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[STARTS ON PAGE 2] their friends. Thus, mental retardation is a serious personal matter to at least one out of every twelve people. It disables ten times as many as diabetes, twenty times as many as tuberculosis, twenty-five times as many as muscular dystrophy, and six hundred times as many as infantile paralysis.

By 1970, at this rate we will have at least one million more retarded persons than there are at present. Over half will be children under nine, many of whom will suffer from both physical and mental handicaps. This growth in mental retardation is particularly anomalous in view of the advances in the medical sciences. Deaths at the time of birth have been reduced 75 percent in 20 years, tuberculosis 30 percent in 5 years, and such scourges as whooping cough, diphtheria and scarlet fever have been almost completely eliminated. But the prevalence of mental retardation has steadily increased. Today, one out of four beds in State institutions is assigned to a mentally retarded person. Nevertheless, all public facilities have long waiting lists. Children needing service cannot obtain it. Our State institutions are overcrowded. The average State hospital has 367 patients more than its rated capacity. Its waiting list numbers 340.

Many retarded persons never reach a hospital. Their impairment, though mild, is a matter of serious concern. Over 700,000 draftees were rejected as unfit during World War II because they were mentally deficient or illiterate. The number of retarded who could not participate in the war effort was even greater. In many instances, illiteracy and mental retardation are indistinguishable.

Every year 126,000 babies are born who will be mentally retarded. Neither the rich nor the poor, the urban dweller or the farmer, the captain of industry or the manual laborer, or any other part of our society is exempt from the threat. It is a national problem and it requires a national solution.

There are no reliable estimates of the cost to each family for the care of the mentally retarded. Community costs of the 4 percent confined to institutions total approximately $300 million annually. The other 96% live in private homes. The financial strain of providing for them represents a staggering burden to each family that has this responsibility.

But the financial hardships are not the most serious aspect of the problem. It is the emotional strain, the problems of adjustment, training, schooling and vocation—the attempt to make possible a full life for the child, that represents the major impact of retardation. Our goal should be to prevent retardation. Failing this, we must provide for the retarded the same opportunity for social development that is the birthright of every American child.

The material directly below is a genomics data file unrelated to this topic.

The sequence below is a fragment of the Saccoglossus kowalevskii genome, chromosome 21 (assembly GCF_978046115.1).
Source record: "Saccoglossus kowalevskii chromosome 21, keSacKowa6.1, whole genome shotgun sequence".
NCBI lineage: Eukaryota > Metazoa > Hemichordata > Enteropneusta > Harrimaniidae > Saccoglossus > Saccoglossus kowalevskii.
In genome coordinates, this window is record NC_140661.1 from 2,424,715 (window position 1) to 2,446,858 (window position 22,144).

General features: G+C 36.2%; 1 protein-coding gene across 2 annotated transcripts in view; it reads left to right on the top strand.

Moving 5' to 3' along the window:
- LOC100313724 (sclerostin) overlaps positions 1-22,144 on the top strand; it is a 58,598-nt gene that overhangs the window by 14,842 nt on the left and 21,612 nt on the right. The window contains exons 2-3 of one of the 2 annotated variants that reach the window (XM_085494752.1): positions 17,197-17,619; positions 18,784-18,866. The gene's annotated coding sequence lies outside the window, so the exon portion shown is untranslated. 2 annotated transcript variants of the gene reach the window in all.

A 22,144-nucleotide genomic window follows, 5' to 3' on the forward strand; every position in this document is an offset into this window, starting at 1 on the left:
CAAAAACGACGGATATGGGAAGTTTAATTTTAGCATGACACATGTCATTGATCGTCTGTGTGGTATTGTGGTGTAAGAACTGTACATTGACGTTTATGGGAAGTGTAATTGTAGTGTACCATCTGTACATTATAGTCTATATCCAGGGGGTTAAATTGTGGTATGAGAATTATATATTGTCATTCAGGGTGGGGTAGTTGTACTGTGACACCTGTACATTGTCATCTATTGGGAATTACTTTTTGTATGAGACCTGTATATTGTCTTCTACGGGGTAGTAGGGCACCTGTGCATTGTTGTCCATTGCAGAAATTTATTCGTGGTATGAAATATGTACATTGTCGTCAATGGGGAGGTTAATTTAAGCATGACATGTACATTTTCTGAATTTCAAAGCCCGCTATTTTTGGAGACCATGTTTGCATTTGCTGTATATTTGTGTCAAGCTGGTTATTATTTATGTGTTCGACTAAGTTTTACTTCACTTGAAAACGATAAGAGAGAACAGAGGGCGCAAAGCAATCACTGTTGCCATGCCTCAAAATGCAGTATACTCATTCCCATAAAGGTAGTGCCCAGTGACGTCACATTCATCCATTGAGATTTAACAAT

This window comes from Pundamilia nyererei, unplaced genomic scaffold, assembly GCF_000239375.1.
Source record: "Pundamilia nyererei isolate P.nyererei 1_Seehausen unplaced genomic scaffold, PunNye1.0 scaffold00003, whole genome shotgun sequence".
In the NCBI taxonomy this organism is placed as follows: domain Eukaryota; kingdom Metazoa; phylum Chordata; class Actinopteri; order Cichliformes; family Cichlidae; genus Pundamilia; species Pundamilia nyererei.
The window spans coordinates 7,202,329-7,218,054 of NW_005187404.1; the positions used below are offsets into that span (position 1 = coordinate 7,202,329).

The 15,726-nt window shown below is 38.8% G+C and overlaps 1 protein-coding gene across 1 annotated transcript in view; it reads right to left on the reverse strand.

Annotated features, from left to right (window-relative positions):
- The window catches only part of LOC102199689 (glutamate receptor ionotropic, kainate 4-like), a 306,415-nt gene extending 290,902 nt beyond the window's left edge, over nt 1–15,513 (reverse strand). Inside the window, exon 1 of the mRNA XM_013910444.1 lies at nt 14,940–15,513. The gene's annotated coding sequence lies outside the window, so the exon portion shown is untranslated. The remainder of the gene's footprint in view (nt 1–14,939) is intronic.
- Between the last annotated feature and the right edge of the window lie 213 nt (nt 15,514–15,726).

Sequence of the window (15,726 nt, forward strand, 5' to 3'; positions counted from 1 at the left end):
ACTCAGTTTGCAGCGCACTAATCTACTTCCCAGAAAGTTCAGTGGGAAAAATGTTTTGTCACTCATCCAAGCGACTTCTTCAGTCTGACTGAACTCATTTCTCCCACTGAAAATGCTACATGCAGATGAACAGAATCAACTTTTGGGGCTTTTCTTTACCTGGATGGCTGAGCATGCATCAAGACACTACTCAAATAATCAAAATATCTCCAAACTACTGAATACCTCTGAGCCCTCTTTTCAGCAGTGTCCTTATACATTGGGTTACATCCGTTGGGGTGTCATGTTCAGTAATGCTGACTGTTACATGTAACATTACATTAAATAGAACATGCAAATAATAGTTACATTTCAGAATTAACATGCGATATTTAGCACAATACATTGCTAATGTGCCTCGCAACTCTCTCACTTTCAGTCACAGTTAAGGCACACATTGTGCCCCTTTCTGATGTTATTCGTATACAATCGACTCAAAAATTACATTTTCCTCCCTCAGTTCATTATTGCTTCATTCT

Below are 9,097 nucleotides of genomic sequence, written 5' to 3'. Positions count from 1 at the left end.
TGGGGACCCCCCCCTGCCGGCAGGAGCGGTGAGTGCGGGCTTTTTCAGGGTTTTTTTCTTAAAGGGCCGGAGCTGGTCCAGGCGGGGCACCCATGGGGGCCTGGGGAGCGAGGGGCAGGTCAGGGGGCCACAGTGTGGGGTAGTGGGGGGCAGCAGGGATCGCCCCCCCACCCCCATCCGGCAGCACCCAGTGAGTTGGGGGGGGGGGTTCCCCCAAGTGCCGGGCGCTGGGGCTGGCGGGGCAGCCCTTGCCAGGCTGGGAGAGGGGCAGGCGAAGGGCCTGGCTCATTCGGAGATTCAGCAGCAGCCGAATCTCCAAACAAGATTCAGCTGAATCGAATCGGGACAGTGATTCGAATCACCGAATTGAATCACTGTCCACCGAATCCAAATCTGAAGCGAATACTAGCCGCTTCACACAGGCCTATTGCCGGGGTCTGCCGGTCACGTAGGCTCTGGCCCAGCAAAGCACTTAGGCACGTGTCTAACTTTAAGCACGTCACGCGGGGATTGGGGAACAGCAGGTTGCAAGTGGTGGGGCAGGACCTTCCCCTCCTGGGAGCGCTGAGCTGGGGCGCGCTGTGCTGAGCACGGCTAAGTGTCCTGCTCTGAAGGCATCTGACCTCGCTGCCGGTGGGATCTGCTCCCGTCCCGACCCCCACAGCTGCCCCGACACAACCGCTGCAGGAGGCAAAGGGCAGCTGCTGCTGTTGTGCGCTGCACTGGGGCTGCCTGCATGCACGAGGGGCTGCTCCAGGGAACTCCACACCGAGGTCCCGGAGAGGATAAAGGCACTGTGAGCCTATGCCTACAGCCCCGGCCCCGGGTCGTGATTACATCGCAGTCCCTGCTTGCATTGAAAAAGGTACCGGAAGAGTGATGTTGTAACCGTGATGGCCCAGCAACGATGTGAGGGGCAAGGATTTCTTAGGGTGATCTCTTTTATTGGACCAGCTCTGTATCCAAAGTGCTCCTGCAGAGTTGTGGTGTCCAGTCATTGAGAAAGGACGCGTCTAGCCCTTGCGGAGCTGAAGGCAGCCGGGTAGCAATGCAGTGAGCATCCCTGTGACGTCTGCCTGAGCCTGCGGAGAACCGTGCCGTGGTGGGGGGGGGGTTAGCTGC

In addition to research, the current problems are those of diagnosis, evaluation, care, appropriate training and education, family guidance, the need for sympathetic environment, a lack of public understanding and a dearth of private and public facilities. There are difficult issues involving not only our social responsibility for adequate care of the retarded, but the extent of the responsibility of the retarded individual himself, as, for example, when he gets into trouble with the law. For a long time we chose to turn away from these problems. The standard treatment consisted of commitment to institutions, segregation from society, and silence about the affliction.

In this vast reservoir of children and adults who need various degrees of assistance to enable them to adjust to the demands of our complex society, we have a largely unused resource. As society becomes more complex, the problems will of necessity increase both in size and in seriousness.

It is just as important to integrate the mentally retarded within our modern society and make full use of their abilities as it is to make a special effort to do this for the physically handicapped. The grim struggle for survival does not allow us the luxury of wasting our human resources.

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II. Present Programs

Some forms of mental retardation can be prevented; in others the degree of incapacity can be reduced; and in still others it may be possible to obtain a completely satisfactory adjustment. Steps taken thus far have concentrated upon improvements in environment and understanding. These are important and should be expanded. But real improvement will require a major effort along new lines.